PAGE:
What if I told you that there is a simple way to improve your health, that doesn’t cost a penny? Would you take advantage of it? Here is the tip; get outside.
Last week I discussed some of the barriers that are preventing us from getting outdoors and reaping the enormous health benefits of doing so. This week, I will be discussing some ways that may help us overcome these challenges. Here we go:
-Have play clothes available. Schools collect outdoor wear; maybe make a ‘mudroom’.
-Campaign to teachers, kids, parents, churches, public policy makers, and government on the health benefits of outdoor activities.
-Community and school gardens-require a dedicated team. To learn more about these types of gardens, check out Inter-Faith Food Shuttle in Raleigh or The Grow Zone Willow Springs Elementary Garden. Looking for more kids gardening resources?
-Vacation at National Parks
-Check out your local Parks and Recreation Department for outdoor programs.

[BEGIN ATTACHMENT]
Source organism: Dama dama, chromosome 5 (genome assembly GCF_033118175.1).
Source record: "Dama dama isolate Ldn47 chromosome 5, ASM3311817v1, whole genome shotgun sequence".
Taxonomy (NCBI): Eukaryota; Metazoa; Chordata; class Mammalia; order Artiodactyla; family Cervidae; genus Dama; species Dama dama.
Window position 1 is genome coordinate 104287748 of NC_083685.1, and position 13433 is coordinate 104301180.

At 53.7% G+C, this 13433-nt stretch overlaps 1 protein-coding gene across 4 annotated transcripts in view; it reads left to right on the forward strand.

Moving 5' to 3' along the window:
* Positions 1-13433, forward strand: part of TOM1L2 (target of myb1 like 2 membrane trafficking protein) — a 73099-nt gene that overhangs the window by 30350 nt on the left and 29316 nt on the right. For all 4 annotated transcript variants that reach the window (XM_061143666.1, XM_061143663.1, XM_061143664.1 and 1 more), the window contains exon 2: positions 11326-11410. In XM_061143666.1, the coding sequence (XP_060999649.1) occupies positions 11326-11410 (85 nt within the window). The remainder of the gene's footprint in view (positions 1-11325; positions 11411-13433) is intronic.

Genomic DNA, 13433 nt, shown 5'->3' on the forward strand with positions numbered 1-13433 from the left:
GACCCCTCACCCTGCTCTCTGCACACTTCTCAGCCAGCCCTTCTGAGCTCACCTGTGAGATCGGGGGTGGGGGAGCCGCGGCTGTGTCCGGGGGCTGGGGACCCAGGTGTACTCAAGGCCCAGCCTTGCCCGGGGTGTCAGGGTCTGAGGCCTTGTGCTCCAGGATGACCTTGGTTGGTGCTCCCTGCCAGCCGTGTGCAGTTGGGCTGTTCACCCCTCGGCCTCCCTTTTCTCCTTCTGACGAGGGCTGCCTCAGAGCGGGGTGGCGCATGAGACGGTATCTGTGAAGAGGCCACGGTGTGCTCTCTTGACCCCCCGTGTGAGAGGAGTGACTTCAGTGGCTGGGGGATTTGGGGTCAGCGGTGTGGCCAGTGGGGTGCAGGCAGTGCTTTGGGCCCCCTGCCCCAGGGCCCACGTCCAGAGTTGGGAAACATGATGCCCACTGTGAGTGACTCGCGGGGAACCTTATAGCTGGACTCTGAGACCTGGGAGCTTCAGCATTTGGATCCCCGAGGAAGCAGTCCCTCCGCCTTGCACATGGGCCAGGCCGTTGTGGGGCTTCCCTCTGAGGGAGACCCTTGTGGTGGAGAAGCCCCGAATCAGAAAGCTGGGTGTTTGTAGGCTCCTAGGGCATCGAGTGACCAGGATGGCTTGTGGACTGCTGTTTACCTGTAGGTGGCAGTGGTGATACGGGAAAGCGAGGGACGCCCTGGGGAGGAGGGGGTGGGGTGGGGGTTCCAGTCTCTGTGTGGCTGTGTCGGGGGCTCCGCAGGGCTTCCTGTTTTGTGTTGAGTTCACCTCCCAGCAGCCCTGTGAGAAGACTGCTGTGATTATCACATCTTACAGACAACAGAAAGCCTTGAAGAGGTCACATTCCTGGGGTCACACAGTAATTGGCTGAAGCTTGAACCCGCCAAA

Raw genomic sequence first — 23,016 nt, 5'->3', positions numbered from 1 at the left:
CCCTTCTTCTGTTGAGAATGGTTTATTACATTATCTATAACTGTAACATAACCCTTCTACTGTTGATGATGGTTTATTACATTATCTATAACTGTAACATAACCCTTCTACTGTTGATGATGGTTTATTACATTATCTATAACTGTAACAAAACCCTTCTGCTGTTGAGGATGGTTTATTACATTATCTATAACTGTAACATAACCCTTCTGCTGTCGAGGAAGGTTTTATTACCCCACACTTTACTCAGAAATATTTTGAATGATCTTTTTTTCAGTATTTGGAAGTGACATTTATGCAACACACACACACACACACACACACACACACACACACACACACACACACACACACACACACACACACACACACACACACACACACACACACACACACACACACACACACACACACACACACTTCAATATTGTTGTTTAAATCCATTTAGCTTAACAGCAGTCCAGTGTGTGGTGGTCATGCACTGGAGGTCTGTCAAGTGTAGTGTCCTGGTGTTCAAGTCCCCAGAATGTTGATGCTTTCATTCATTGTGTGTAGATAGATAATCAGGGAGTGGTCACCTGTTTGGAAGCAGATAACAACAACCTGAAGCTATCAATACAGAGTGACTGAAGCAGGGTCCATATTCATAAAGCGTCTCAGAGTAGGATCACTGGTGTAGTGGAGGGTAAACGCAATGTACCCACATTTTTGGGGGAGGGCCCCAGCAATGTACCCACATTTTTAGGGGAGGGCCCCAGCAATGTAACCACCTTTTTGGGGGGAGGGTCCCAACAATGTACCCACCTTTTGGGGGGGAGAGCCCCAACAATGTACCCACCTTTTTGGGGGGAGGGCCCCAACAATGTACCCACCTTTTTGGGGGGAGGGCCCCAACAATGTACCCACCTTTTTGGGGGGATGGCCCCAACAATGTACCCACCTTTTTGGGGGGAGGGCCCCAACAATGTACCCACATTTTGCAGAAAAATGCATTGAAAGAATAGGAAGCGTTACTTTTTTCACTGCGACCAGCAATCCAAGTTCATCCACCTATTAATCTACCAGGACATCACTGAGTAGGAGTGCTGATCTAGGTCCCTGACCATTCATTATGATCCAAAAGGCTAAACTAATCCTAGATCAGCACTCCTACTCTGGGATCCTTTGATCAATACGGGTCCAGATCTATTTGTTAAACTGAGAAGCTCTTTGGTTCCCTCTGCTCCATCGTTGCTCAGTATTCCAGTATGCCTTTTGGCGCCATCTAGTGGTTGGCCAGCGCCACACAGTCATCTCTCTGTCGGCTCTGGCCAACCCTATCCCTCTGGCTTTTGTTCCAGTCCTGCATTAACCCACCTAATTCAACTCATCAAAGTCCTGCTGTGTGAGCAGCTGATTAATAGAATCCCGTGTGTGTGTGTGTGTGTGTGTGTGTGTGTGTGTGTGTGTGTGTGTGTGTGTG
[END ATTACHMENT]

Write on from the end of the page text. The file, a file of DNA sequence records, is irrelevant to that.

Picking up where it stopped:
-Develop transportation to local parks, organized hikes with groups of kids. Urban, poor kids are particularly at risk.
-Garden Centers can hold more planting events, giveaway seeds and tree seedlings on Earth Day to kids, post the health benefits of gardening in retail stores.
-Richard Louv, the author of best-selling book, Last Child In The Woods, has a new book coming out called Vitamin N. It is due to be released April 12, 2016 and provides an extensive list of ideas to promote engagement in Nature. If you would like to listen to a preview of what the book is about, check out the interview with Richard Louv and others on the Diane Rehm Show on NPR.
It is an exciting time to recapture what many of us took for granted in our youth. The ease of getting outside to play, the thrill of exploring, the uncalculated calories burned off just by playing in nature. Sometimes it is the simple things that bring the greatest benefits.
Please feel free to join the conversation and comment below with your thoughts, questions, ideas.
#Nature #NatureHeals #Health #Wellness #VitaminN